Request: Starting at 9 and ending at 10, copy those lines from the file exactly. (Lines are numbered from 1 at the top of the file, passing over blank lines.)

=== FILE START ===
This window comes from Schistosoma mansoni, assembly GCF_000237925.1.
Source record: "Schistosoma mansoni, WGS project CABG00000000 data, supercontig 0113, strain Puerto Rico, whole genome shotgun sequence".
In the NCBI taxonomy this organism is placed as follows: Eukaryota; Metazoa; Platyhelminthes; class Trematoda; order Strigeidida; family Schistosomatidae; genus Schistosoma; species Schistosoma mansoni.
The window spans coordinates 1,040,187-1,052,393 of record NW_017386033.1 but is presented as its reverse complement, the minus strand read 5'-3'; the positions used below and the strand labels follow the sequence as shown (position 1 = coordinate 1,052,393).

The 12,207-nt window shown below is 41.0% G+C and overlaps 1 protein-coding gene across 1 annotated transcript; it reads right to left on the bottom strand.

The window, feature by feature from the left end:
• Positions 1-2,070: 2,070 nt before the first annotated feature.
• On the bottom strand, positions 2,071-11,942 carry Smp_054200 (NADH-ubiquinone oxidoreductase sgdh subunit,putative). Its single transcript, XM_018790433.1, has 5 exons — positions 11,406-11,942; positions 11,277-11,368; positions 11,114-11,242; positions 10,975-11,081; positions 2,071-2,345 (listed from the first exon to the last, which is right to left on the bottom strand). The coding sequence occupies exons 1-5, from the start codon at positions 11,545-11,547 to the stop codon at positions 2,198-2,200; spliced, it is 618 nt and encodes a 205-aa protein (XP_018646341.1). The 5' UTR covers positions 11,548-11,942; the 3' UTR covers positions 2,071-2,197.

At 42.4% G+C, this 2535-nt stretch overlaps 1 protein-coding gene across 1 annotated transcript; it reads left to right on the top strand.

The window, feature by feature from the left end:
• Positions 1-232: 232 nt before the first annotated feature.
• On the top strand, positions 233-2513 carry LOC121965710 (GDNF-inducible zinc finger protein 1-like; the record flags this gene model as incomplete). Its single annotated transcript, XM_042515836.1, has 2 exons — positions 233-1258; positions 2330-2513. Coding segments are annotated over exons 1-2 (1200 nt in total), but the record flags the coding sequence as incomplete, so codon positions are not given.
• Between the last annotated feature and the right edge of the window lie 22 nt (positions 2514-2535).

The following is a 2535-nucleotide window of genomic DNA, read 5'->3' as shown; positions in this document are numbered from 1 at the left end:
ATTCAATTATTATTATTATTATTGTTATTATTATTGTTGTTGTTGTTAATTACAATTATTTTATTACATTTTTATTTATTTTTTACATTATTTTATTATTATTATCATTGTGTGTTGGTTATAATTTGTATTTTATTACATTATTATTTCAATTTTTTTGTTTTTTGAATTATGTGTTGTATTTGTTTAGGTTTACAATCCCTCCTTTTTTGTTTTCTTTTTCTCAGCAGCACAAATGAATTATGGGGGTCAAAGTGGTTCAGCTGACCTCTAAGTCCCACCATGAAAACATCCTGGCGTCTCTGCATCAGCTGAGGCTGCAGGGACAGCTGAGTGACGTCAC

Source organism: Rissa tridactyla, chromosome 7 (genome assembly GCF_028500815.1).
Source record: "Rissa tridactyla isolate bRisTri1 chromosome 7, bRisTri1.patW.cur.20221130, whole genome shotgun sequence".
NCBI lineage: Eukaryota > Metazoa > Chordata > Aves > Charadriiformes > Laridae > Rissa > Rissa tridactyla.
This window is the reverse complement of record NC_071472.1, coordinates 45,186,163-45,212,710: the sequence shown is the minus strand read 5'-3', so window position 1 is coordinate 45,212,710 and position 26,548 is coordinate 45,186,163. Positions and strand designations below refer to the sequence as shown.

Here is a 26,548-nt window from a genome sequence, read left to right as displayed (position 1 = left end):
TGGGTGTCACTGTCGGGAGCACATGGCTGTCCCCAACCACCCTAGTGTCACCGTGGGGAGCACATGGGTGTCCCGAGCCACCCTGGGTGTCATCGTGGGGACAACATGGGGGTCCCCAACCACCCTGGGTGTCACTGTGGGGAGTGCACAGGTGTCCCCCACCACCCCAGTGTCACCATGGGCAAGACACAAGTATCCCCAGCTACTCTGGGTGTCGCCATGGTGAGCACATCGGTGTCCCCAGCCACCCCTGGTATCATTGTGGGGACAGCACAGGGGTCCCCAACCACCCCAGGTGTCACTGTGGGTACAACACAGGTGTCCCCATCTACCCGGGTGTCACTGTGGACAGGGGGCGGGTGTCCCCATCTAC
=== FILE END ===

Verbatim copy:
At 42.4% G+C, this 2535-nt stretch overlaps 1 protein-coding gene across 1 annotated transcript; it reads left to right on the top strand.

The window, feature by feature from the left end: